Hands-On With the New $999 MacBook Air
Alongside new iPad Pros last week, Apple also refreshed the MacBook Air, adding more storage, faster 10th-generation processors, and an updated keyboard. We picked up one of the new machines to take a look at some of the upgrades added in the 2020 update.
Design wise, there are no real external changes to the MacBook Air's body, though to accommodate the new keyboard, it's just a bit thicker. It's 0.63 inches thick at its thickest point, up from 0.61 inches.
It still comes in Silver, Space Gray, and Gold, and it uses the same Retina display that was first introduced in the 2018 MacBook Air redesign. Most of what's new is internal, but there is an all-new Magic Keyboard with scissor switches, which is the same keyboard added to the 16-inch MacBook Pro released last October.
Scissor switches are more reliable than butterfly switches and aren't prone to the same failure due to dust and other small particulates. In fact, scissor switch keyboards were used in MacBooks prior to the 2015 and 2016 MacBook and MacBook Pro refreshes that brought us the butterfly keyboard, so Apple is returning to an old favorite.
The new keyboard feels nice with its 1mm travel, but the keys are a bit softer, quieter, and mushier, so for some, it's not going to be as satisfying of a typing experience as the butterfly keyboard, but most people will appreciate the change and the reliability improvements.
There are inverted T arrow keys to make it easier to find them by feel, plus the keys have the same backlighting as the 16-inch MacBook Pro model. Next to the function keys, there's a Touch ID fingerprint sensor for unlocking the Mac with a finger.
The MacBook Air still features just two Thunderbolt 3 ports, but 6K displays are now supported, so it works with Apple's Pro Display XDR if you feel like getting a $5,000 display to go with your $999 machine.
The rest of the changes to the MacBook Air are internal. It uses Intel's 10th-generation chips, maxing out at a quad-core Core i7 option that Apple says doubles CPU performance compared to the previous-generation MacBook Air models.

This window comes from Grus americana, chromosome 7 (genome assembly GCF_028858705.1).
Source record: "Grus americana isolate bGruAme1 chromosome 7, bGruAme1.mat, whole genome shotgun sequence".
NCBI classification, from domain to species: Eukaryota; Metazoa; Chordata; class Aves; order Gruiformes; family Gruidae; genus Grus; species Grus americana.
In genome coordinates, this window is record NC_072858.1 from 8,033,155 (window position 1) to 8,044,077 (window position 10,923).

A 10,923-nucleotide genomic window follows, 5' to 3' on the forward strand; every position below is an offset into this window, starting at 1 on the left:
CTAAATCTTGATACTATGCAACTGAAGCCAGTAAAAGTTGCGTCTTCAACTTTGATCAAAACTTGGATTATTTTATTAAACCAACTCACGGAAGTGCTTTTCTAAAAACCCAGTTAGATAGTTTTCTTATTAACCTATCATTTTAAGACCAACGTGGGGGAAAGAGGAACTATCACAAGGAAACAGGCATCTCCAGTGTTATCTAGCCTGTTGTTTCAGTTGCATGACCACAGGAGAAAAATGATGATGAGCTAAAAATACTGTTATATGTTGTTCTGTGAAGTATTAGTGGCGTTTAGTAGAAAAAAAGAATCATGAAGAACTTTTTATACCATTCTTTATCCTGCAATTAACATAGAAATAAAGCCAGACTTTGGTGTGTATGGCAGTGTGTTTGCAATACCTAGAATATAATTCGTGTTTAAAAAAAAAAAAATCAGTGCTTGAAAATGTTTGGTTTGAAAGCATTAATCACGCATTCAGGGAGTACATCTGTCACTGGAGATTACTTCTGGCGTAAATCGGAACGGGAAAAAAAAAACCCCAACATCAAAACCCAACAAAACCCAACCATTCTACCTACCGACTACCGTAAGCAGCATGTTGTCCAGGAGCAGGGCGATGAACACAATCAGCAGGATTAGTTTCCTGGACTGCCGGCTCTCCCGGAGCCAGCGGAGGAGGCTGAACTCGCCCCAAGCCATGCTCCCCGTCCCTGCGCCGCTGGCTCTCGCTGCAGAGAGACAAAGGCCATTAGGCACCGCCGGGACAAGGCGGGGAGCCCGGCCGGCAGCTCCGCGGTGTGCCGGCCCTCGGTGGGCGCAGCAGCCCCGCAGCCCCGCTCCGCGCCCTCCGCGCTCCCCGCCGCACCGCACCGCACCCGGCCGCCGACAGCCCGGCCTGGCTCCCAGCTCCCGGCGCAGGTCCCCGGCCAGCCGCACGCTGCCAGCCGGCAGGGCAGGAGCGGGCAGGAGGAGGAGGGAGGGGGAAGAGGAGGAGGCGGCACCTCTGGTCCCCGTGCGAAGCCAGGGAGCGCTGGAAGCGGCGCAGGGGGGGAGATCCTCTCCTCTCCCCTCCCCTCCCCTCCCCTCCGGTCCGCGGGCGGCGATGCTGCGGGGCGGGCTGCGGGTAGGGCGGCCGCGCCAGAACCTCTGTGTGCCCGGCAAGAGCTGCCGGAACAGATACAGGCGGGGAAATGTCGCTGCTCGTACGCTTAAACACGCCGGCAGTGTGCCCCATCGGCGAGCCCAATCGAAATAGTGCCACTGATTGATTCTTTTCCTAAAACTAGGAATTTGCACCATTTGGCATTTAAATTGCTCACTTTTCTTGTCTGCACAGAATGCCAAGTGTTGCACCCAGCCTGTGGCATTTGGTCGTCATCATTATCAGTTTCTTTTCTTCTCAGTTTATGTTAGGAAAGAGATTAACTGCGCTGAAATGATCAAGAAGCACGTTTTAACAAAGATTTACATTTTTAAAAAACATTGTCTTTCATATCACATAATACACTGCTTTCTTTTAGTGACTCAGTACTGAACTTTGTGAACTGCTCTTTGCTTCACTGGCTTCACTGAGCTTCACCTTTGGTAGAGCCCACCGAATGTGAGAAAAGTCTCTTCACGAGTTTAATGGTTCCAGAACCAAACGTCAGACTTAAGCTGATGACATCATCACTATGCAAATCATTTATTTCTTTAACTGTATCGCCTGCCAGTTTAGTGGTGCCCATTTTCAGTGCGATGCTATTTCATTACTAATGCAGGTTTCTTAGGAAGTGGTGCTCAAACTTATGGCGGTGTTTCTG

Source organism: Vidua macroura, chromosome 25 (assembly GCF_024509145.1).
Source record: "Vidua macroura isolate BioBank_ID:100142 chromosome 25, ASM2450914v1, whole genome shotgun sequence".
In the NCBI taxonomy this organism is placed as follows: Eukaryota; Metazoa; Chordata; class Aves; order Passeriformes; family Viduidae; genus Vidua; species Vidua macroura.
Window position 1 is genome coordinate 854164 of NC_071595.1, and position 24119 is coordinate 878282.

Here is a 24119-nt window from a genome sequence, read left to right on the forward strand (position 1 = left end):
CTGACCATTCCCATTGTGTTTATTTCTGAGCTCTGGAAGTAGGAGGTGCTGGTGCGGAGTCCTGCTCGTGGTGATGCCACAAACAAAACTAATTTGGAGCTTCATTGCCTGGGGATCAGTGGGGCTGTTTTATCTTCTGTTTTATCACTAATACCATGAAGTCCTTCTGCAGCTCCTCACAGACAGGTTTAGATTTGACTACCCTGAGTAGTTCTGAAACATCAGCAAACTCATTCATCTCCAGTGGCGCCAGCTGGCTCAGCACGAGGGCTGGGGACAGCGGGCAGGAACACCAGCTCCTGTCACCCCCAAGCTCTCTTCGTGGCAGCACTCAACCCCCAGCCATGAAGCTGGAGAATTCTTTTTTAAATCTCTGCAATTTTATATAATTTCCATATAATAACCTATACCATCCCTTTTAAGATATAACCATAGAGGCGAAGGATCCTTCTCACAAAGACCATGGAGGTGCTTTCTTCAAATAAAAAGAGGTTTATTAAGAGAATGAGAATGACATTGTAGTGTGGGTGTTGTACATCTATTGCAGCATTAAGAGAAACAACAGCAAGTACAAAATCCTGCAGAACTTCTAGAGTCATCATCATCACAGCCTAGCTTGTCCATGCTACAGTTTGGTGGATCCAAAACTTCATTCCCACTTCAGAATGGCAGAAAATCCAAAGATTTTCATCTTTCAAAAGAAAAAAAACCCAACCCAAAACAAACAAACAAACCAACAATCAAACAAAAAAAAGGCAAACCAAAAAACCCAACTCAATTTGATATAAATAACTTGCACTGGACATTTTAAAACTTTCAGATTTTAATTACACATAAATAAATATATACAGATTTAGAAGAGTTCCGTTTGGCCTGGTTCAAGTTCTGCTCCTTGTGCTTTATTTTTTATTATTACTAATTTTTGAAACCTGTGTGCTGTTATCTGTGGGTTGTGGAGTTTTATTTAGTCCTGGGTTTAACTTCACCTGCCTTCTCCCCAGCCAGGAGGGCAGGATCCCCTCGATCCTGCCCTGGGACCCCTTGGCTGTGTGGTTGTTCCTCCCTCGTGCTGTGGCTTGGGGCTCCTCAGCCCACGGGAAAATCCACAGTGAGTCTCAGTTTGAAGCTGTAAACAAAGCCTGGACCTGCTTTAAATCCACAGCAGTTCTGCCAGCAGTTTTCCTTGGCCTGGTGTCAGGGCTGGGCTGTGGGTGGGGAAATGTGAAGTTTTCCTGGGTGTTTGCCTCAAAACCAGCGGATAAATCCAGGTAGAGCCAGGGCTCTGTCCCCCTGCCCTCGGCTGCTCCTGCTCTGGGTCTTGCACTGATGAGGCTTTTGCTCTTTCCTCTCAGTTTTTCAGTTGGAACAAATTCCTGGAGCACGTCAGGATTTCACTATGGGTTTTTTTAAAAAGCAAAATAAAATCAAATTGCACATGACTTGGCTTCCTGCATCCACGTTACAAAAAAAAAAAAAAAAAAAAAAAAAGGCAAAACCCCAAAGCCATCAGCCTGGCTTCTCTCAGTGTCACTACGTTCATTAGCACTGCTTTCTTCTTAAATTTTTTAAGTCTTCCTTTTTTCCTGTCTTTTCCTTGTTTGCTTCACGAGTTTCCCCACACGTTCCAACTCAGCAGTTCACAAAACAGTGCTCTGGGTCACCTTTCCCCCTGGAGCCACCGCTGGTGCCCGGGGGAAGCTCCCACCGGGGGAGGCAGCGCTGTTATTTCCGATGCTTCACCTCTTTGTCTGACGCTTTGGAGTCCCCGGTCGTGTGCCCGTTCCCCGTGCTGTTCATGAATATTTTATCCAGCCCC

That Core i7 chip is a high-end upgrade, though, and the base model that we have on hand features a 1.1GHz dual-core 10th-generation Core i3 processor, and performance gains are a lot more modest.
GPU performance with the Intel Iris Plus Graphics is up to 80 percent faster than GPU performance with the previous Intel UHD Graphics 617, which is a bigger jump for the base model.
Apple also boosted the storage, so the MacBook Air now supports up to 2TB storage space and the base model comes with 256GB of storage instead of 128GB of storage, which is a great deal given the new lower $999 starting price. Entry-level machines still come with 8GB RAM, though, and the 16GB upgrade is $200.
With the price drop, storage upgrade, GPU refresh, and new chips, the 2020 MacBook Air is a great entry-level machine ideal for people who need something for office work, web browsing, content consumption, light photo editing, and similar tasks that don't require the power of the MacBook Pro.
For most consumers, the entry-level 2020 MacBook Air is more than adequate, and for a few hundred dollars, it can be futureproofed with some boosted CPU speed and additional RAM.
What do you think of the 2020 MacBook Air refresh? Let us know in the comments.
Top Rated Comments
Lack of heat pipe is one omission.
Soldered parts that could be socketed reduces the useful lifespan and will always receive my severe criticism.
and it wears out my fingers faster, I swear